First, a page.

Anyway, I was already committed. We were driving toward the mansions on the south side of town, toward the country club and golf course that Jordan’s cousin, Landon Wright, had created. It was a swank area, mostly owned by construction executives, oil tycoons, and decorated PGA golfers, like Landon. Regular people need not apply.

And as the mansions came into view, my trepidation wore off. I hadn’t been out here in a while, but damn! They made the rest of Lubbock look like they were living in squalor.

Sometimes, I forgot that the Wrights were heads of a Fortune 500 company and billionaires. That thought was front and center as we rolled up to Jordan’s enormous two-story.

I parked next to him, killed the engine, and stepped out into the cold. My eyes going up, up, up at the beautiful home, all red brick and stone and stained wood columns for the porch and shutters. The grass was trimmed and nearly as spotless as the golf course he lived on with two towering trees that must have taken a lot of care to keep alive way out here in the dusty, arid climate.

“Wow,” I whispered to Jordan as I came up to stand next to his truck. “Your house is beautiful.”

“Thanks,” he said with a furrow in his brow. “The garage door opener isn’t working. Battery must be dead.”

“Of course it isn’t working. I must have killed the battery.”

He chuckled as he headed toward the bed to collect the wine. “I’m sure it’s just a coincidence.”

I wasn’t sure.

I’d been hoping to look into the garage though, if for no other reason than to get a good look at the car I actually associated with him—a silver Tesla Model S. It was a gorgeous electric car that I’d coveted for years. I still couldn’t fathom that someone who had an electric car…had purchased a diesel truck.

I patted the truck as he slammed shut the tailgate. “And apparently, you’ve gone full Texan.”

He sighed. “I needed something for when I went to sites. I’d been putting it off.”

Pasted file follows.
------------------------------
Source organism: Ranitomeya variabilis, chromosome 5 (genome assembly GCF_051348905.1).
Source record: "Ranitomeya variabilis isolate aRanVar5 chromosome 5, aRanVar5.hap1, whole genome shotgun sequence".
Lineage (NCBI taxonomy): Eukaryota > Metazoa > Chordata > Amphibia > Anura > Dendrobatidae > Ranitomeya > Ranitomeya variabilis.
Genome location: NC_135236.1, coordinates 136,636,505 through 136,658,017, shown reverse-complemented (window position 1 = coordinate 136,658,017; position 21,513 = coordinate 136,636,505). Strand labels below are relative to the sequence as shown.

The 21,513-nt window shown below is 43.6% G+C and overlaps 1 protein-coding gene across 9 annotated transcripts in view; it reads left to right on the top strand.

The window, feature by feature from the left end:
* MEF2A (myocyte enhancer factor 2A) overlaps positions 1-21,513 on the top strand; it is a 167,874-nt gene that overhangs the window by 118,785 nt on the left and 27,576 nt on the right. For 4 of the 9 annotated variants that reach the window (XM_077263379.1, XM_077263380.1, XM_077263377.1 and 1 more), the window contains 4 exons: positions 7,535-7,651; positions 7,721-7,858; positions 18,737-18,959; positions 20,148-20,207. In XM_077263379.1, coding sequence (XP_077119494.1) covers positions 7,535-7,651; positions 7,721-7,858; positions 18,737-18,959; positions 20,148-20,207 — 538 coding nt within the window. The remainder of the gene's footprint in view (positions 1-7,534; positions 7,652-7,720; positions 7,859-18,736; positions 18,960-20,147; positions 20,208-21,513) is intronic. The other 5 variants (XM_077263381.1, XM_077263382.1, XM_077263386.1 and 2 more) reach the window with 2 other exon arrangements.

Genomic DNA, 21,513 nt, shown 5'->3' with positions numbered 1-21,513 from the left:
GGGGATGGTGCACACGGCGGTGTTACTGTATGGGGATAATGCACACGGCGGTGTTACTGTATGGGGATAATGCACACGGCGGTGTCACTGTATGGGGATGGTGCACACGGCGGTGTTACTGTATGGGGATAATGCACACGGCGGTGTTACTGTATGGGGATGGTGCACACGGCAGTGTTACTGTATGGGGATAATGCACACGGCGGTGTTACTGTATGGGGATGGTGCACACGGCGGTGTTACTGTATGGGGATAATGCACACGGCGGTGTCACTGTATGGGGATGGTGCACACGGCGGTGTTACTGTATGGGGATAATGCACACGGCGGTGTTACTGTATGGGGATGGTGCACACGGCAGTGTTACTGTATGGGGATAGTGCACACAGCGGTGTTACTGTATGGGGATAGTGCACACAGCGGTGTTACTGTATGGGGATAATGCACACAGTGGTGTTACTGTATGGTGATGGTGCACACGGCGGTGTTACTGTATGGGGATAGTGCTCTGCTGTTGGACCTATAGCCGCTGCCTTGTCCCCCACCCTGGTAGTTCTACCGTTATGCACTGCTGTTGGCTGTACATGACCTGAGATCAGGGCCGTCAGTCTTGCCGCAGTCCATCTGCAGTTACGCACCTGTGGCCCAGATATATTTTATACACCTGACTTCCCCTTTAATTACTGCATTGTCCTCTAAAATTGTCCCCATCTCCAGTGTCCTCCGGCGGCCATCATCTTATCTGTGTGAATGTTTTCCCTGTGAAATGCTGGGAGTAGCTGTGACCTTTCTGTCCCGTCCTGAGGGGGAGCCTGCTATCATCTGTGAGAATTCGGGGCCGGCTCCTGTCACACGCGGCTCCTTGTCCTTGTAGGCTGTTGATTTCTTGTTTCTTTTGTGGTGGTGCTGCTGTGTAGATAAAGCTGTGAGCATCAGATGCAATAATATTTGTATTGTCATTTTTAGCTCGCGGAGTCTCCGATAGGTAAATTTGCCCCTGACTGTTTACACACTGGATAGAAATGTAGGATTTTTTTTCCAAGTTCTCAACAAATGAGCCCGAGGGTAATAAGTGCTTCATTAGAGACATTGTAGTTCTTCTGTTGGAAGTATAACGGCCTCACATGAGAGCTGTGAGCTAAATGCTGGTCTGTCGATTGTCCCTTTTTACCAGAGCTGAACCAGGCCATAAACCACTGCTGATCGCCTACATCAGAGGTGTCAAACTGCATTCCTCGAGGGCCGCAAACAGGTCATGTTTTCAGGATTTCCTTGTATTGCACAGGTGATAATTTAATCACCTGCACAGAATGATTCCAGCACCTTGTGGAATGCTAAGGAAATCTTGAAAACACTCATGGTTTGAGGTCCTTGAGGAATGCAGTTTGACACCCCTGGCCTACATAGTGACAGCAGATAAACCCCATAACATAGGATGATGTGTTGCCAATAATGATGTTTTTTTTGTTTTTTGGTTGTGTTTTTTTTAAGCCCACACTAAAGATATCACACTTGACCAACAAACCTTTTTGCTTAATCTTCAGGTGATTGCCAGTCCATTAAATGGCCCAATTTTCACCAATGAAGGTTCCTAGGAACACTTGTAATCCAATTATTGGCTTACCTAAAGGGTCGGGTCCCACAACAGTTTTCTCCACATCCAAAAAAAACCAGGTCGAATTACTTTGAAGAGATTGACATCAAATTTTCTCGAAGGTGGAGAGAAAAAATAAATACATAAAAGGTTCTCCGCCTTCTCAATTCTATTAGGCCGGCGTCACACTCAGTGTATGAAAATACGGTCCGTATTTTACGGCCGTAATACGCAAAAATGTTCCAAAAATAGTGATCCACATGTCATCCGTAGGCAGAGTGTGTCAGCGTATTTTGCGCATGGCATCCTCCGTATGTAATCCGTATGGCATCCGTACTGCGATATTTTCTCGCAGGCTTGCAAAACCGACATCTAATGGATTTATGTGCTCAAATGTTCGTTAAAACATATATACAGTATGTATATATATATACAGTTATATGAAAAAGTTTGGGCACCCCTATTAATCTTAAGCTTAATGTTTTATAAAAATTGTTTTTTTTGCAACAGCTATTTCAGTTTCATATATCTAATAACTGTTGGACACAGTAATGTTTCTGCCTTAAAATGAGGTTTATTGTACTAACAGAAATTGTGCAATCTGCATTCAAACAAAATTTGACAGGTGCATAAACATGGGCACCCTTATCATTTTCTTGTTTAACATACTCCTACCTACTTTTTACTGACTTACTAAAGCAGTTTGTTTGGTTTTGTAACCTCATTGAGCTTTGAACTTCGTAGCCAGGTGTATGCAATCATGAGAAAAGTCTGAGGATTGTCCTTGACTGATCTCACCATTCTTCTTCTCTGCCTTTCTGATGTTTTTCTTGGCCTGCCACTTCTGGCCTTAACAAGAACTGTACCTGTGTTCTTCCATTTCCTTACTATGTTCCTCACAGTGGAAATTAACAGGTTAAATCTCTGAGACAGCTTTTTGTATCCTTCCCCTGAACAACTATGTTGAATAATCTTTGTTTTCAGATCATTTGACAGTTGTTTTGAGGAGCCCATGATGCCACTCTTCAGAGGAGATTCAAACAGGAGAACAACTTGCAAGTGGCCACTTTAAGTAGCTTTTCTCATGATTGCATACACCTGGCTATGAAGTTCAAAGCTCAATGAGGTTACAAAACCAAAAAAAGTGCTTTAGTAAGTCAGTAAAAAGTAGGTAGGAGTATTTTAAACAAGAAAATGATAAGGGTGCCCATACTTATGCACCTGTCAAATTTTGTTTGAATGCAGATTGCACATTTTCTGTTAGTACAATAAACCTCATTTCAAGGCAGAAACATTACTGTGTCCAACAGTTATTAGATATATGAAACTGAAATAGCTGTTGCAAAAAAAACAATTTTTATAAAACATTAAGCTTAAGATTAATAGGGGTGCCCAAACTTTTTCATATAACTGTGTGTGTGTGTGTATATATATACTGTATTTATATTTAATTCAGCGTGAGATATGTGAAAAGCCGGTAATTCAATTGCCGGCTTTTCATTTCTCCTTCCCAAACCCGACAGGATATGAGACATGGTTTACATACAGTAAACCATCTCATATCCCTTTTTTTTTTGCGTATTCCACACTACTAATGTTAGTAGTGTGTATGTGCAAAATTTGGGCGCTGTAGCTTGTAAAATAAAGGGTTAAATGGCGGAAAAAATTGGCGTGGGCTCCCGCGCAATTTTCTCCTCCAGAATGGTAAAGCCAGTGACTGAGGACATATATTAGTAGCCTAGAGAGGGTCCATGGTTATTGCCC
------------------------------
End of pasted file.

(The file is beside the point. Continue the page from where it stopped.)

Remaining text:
“Do I need to get you some boots? A belt buckle?” He narrowed his eyes at me, but I couldn’t stop myself. “A cowboy hat?”

“Now you’ve gone too far.”

“You need something to go with that truck. It’s heavy duty. You’ll definitely need a hat and boots for the construction sites.”

He shook his head and headed toward the front door. “I don’t think I’ll ever be that Texas.”

“Oh, come on.”

“No chance in hell.” Then he tossed me the keys. “It’s the silver one.”

I found the key to the front door and turned the lock, pushing my way inside. He carried the case of wine, and I let the door close behind us. My hand went for the light switch as he hauled the case of wine to the kitchen island. But nothing happened. I narrowed my eyes and tried again but still nothing.

I fished out my phone and turned the flashlight on. “Uh, I think we have a problem.”

“What’s that?” he asked, going to flick on the kitchen light. Nothing turned on. “Well, fuck.”

And somehow, that was the moment that I broke.

Not when I’d stood alone in my flooding house as I watched everything fall apart. Or the moment of sheer terror as I’d nearly been driven off the road. Or the frustration with dealing with an issue that I hadn’t caused. Or finding Jordan Wright’s face there when I’d just wanted to deal alone.

No, it was this moment. When, against all odds, his power was out.

The laughter bubbled up from the deep recesses of my chest before bursting out of my mouth. It was a hysterical madness that couldn’t be contained. Tears came to my eyes as the compounded effect of this terrible day hit me full force.